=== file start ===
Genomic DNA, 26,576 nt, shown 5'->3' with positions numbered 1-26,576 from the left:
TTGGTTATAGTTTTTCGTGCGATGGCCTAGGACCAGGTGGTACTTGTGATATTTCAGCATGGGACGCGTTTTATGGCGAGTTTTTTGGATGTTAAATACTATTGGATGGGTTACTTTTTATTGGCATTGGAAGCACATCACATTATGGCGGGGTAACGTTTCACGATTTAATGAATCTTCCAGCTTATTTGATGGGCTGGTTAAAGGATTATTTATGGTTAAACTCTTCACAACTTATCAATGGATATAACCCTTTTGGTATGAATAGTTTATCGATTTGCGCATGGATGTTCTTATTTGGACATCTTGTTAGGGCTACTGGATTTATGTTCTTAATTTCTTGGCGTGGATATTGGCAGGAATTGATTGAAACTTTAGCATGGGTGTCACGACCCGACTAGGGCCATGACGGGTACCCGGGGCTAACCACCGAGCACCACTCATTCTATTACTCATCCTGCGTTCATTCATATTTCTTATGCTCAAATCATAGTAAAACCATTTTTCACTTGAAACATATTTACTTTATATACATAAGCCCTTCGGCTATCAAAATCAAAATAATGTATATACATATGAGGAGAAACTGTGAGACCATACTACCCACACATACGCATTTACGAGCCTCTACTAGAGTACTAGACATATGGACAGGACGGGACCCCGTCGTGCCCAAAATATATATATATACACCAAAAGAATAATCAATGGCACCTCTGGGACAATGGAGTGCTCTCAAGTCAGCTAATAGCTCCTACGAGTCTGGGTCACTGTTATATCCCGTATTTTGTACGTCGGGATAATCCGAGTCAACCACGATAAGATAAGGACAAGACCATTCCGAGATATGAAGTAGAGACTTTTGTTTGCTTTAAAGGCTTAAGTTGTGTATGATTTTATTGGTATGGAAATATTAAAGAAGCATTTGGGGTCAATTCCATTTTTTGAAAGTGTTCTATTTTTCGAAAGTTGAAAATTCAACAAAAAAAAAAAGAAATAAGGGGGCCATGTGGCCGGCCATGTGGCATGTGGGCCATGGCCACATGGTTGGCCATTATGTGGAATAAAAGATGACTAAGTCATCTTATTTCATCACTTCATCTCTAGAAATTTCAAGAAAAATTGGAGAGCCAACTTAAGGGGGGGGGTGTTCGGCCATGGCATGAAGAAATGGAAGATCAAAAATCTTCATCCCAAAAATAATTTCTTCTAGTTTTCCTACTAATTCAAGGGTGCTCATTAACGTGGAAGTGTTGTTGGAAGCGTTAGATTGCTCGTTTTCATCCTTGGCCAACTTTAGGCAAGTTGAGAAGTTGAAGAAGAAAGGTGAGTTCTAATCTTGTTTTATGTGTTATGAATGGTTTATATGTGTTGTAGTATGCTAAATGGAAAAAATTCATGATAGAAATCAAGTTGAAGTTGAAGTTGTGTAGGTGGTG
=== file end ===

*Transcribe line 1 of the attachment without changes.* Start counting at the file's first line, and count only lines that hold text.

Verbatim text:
Genomic DNA, 26,576 nt, shown 5'->3' with positions numbered 1-26,576 from the left: